Jamie Wood
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Jamie Wood

Margaret Houston links to the policy of the London Diocese on this topic and as a Southwark resident I was interested to read it. 1. Canon B15A, which allows Synod to make Regulations about who receives Communion, became law in 1972, and the Regulations themselves came into effect in 2006. [Reference: Taking the Long View by Colin Buchanan, chapter 5.] In both Regulations and the London policy, permission is given or refused by the Bishop or Area Bishop on a parish-by-parish basis, and there is no mention of age 7 or any other age. 2. The London policy begins with… Read more »

Tim Chesterton
Guest

Geoff McLarney writes: ‘They therefore became accustomed to being governed by powerful lay “vestries” (what we Canadians would call a parish council: for us “vestry” is the annual general meeting of a parish).’ No it isn’t, Geoff. I know that is the case in the Diocese of Toronto, but I have worked in four dioceses in western Canada (Saskatchewan, the Arctic, Athabasca, and Edmonton), in all of which the ‘vestry’ is what you call the ‘parish council’, and the AGM is, well, the AGM. I believe I’m right in saying that the Diocese of Toronto is in the minority here… Read more »

Kennedy
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Kennedy

From the Canons of the Scottish Episcopal Church CANON TWENTY-FIVE OF ADMITTING TO HOLY COMMUNION 1. The Sacrament of Baptism is the full rite of initiation into the Church, and no further sacramental rite shall be required of any person seeking admission to Holy Communion. Subject to any Regulations issued by the College of Bishops concerning the preparation of candidates, the admission of any baptised person to Holy Communion shall be at the discretion of the cleric having charge of the congregation of which that person is a member, always providing that a person who has been admitted to Holy… Read more »

Amanda Clark
Guest
Amanda Clark

@Geoff-I was thinking more along the lines of why does the CofE apparently have stricter rules about communion before confirmation than ECUSA, and possibly the history of such a practice in the CofE.

Simon Kershaw
Admin

The book Perry Butler refers to is: _The Mystery of the Eucharist in the Anglican Tradition_, H R McAdoo and Kenneth Stevenson, Canterbury Press Norwich, 1995.

It’s a long time since I read it (20 years ago probably) — probably ought to re-read it.

dr.primrose
Guest
dr.primrose

“Finally, I wonder what the historical background of the differences between ECUSA and the CofE are with regards to this [reception of the Eucharist by the baptized, regardless of confirmation].” A couple of thoughts in addition to those that Geoff McLarney offered. Another result of American Anglicans being Episcopalians-without-Bishops before the American Revolution was that no episcopal acts — confirmation or ordination — occurred in the American colonies. One had to go to England for them. The result of this situation was that virtually no Anglicans in the American colonies were confirmed. Which meant, as a practical matter, confirmation was… Read more »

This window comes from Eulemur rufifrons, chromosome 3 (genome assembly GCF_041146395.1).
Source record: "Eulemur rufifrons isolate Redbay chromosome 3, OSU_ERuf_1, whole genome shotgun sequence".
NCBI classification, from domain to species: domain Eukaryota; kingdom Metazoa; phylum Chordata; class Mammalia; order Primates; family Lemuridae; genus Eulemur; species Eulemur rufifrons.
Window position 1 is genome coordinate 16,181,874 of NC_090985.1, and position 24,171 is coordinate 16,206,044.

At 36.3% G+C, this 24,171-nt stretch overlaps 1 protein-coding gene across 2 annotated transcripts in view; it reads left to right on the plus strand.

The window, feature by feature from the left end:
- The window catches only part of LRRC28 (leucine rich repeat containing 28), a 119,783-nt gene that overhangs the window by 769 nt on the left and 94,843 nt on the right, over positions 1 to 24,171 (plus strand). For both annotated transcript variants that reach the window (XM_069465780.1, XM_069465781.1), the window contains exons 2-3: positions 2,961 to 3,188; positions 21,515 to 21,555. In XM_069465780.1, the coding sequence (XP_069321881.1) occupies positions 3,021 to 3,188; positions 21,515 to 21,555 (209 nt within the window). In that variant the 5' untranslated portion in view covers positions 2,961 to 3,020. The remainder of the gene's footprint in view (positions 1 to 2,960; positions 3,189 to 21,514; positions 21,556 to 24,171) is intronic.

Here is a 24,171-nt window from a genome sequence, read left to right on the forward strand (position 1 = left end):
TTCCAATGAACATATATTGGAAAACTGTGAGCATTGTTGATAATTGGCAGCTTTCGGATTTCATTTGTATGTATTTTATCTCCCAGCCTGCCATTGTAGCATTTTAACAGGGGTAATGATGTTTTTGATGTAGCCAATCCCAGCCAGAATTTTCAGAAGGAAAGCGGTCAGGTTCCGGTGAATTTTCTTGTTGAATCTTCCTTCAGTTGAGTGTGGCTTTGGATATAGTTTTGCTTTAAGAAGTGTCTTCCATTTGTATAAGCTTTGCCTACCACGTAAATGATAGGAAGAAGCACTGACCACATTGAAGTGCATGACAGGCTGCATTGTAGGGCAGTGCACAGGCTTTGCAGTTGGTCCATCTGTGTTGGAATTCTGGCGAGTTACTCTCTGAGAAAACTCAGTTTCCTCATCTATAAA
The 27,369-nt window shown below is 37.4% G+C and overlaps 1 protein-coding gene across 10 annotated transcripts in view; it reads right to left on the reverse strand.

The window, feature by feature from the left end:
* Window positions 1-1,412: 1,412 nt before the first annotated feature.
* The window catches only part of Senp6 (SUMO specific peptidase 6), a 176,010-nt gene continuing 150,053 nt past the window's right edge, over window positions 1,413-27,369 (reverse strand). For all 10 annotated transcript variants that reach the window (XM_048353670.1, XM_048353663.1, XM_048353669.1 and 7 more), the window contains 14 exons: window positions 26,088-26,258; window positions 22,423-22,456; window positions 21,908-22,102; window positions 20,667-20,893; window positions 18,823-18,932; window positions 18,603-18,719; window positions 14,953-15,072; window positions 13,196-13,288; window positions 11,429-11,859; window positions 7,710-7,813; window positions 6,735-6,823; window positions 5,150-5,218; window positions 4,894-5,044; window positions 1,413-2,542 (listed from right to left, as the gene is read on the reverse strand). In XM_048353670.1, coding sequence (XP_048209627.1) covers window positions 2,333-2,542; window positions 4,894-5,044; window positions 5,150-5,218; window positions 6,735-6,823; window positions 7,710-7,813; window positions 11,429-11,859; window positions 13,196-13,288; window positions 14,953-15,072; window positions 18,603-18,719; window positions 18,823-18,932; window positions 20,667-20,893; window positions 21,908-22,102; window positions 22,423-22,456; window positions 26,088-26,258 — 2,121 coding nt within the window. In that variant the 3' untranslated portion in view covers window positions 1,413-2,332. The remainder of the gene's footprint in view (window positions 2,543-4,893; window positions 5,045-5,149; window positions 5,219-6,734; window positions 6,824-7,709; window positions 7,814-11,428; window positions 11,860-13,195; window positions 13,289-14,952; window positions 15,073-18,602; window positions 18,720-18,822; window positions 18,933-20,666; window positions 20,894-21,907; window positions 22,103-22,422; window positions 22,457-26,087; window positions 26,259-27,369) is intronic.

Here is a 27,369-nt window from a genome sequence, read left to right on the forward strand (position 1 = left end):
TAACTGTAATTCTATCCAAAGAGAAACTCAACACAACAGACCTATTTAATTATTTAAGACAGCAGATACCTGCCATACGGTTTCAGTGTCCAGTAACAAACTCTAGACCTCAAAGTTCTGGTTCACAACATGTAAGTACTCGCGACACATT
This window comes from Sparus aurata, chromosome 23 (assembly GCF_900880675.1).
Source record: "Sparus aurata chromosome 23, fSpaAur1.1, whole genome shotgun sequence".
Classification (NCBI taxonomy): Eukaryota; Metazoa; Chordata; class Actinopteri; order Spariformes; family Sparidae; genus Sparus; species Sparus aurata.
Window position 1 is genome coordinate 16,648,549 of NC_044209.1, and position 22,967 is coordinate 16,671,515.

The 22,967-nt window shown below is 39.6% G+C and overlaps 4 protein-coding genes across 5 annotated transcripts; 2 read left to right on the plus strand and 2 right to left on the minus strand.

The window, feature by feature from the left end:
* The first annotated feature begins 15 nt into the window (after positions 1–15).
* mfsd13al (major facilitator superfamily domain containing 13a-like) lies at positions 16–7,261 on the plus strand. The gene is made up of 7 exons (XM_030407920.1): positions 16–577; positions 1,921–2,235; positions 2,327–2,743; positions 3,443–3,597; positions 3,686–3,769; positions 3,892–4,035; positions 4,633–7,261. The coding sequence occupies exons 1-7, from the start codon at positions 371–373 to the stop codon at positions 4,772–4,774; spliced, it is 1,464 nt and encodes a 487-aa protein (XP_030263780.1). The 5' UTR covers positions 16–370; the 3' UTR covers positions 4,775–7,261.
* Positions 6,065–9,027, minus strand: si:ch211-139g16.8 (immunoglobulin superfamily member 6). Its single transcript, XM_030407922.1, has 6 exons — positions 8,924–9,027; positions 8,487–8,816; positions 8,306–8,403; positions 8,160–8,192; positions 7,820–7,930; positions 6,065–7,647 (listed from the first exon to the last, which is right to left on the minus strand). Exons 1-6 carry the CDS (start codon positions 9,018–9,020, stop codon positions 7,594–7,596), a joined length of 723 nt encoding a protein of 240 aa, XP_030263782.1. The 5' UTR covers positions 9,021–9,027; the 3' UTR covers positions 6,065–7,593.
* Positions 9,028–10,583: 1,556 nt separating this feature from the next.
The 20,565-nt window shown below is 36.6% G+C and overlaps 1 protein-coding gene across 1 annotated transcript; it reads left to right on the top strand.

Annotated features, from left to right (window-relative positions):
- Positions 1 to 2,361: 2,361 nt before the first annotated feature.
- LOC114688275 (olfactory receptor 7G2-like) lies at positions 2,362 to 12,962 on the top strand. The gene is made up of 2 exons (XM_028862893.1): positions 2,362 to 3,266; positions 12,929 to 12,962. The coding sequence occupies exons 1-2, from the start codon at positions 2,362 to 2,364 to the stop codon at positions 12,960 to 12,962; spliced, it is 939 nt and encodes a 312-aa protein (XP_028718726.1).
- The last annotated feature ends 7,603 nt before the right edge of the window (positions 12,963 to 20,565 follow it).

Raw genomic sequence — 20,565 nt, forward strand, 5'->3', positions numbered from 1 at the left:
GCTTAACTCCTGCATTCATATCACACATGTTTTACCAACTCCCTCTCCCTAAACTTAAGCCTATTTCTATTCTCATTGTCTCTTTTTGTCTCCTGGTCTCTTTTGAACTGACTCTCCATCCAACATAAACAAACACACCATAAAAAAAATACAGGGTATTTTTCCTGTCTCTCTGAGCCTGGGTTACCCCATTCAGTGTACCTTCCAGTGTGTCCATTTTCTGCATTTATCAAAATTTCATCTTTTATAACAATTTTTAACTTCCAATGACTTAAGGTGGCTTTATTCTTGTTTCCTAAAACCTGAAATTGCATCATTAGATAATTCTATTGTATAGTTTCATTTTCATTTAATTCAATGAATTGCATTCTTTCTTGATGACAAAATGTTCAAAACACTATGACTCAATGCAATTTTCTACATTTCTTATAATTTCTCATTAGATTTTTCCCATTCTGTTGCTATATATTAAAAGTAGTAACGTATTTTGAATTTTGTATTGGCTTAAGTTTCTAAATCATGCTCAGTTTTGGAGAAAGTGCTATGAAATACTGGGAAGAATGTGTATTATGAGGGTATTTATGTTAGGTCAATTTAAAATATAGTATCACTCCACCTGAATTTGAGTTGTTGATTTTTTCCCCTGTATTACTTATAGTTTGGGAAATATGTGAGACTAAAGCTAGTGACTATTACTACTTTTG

Amanda Clark
Guest
Amanda Clark

@dr.primrose:
Fascinating. Don’t most magisterial Protestants only recognize two sacraments, baptism and communion? With confirmation being in some sort of nebulous 2nd tier of not quite sacraments? It seems like you might as well recognize confirmation (regardless of if its actually called that, or who its administered by) as a bona fide 3rd sacrament, if you’re going to make it a pre-requisite to receiving communion.

As an adult I’ve worshipped mostly in Byzantine Orthodox and Tridentine Catholic parishes, so I’m very slowly learning about the ins and outs of Protestanism! (Despite a very nominal Episcopal upbringing).

dr.primrose
Guest
dr.primrose

Amanda, in Anglicanism, the Anglo-Catholic wing recognizes the seven sacraments recognized by the Roman Catholic Church. Other Anglicans recognize only two – Baptism and Eucharist. Officially (in its Catechism), TEC somewhat fudges the issue by first recognizing the “two great sacraments of the Gospel” or the “two great sacraments given by Christ to his Church” (Baptism and Eucharist) and then recognizing the other five – including confirmation – as “other sacramental rites [that] evolved in the Church under the guidance of the Holy Spirit.” I suppose one could characterize these other five, as you have (not entirely inaccurately), as a… Read more »

Amanda Clark
Guest
Amanda Clark

It just seems a bit odd that if one of those other 5 wanna be sacraments is a prereq to receiving one of the two official, Bible based sacraments, then you’re de facto acknowledging that confirmation is just as important as baptism and communion. And if you’re a sola scriptura type of Protestant, making any sort of confirmation required before receiving communion means employing biblical exegesis (not tradition) in support of confirmation…yikes, I feel like I’ve just stumbled on the difference between the Radical and Magisterial Reformations!

Perry Butler
Guest
Perry Butler

Confirmation before communion in England stems from an edict of Archbishop Pecham in the 13c.I’m not sure it was in force outside eEngland..indeed infant communion lingered on into the early part of the late middle ages( hence the Hussite demand for the restoration of infant communion as well as the better known demand for the restoration of the chalice) Cranmer confirmed the infant Elizabeth 1st at baptism. The BCP retained the medieval prayer for the 7 fold gift of the Spirit while linking confirmation as a reaffirmation of baptismal vows and learning the catechism in a Reformed way.The relation of… Read more »